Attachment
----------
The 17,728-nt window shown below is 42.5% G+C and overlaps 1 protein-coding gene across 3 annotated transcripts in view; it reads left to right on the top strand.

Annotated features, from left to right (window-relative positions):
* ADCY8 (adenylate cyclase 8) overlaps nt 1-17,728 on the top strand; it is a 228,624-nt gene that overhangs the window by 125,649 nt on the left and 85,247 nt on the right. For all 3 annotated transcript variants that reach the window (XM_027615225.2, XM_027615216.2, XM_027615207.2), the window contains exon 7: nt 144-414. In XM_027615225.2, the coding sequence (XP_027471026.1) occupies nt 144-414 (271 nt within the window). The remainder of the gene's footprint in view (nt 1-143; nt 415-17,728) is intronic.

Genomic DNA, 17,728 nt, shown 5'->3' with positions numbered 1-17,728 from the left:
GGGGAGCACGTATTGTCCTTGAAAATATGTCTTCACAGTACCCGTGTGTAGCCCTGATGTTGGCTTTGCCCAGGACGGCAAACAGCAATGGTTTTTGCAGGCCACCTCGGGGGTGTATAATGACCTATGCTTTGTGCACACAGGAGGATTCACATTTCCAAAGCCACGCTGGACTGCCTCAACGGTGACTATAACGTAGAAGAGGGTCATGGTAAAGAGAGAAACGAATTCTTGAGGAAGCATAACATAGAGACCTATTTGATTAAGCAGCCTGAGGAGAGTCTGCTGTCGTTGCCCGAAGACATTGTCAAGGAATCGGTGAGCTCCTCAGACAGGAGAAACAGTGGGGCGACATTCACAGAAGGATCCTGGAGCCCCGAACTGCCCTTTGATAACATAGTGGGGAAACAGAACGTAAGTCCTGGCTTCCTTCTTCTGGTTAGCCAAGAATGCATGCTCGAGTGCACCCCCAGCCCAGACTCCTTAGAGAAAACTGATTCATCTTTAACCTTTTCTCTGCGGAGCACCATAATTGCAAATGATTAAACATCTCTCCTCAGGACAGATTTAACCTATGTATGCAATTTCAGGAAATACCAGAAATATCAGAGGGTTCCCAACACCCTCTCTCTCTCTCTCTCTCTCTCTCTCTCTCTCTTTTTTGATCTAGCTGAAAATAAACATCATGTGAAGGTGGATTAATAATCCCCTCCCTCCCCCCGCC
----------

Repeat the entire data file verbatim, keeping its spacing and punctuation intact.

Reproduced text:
The 17,728-nt window shown below is 42.5% G+C and overlaps 1 protein-coding gene across 3 annotated transcripts in view; it reads left to right on the top strand.

Annotated features, from left to right (window-relative positions):
* ADCY8 (adenylate cyclase 8) overlaps nt 1-17,728 on the top strand; it is a 228,624-nt gene that overhangs the window by 125,649 nt on the left and 85,247 nt on the right. For all 3 annotated transcript variants that reach the window (XM_027615225.2, XM_027615216.2, XM_027615207.2), the window contains exon 7: nt 144-414. In XM_027615225.2, the coding sequence (XP_027471026.1) occupies nt 144-414 (271 nt within the window). The remainder of the gene's footprint in view (nt 1-143; nt 415-17,728) is intronic.

Genomic DNA, 17,728 nt, shown 5'->3' with positions numbered 1-17,728 from the left:
GGGGAGCACGTATTGTCCTTGAAAATATGTCTTCACAGTACCCGTGTGTAGCCCTGATGTTGGCTTTGCCCAGGACGGCAAACAGCAATGGTTTTTGCAGGCCACCTCGGGGGTGTATAATGACCTATGCTTTGTGCACACAGGAGGATTCACATTTCCAAAGCCACGCTGGACTGCCTCAACGGTGACTATAACGTAGAAGAGGGTCATGGTAAAGAGAGAAACGAATTCTTGAGGAAGCATAACATAGAGACCTATTTGATTAAGCAGCCTGAGGAGAGTCTGCTGTCGTTGCCCGAAGACATTGTCAAGGAATCGGTGAGCTCCTCAGACAGGAGAAACAGTGGGGCGACATTCACAGAAGGATCCTGGAGCCCCGAACTGCCCTTTGATAACATAGTGGGGAAACAGAACGTAAGTCCTGGCTTCCTTCTTCTGGTTAGCCAAGAATGCATGCTCGAGTGCACCCCCAGCCCAGACTCCTTAGAGAAAACTGATTCATCTTTAACCTTTTCTCTGCGGAGCACCATAATTGCAAATGATTAAACATCTCTCCTCAGGACAGATTTAACCTATGTATGCAATTTCAGGAAATACCAGAAATATCAGAGGGTTCCCAACACCCTCTCTCTCTCTCTCTCTCTCTCTCTCTCTCTCTTTTTTGATCTAGCTGAAAATAAACATCATGTGAAGGTGGATTAATAATCCCCTCCCTCCCCCCGCC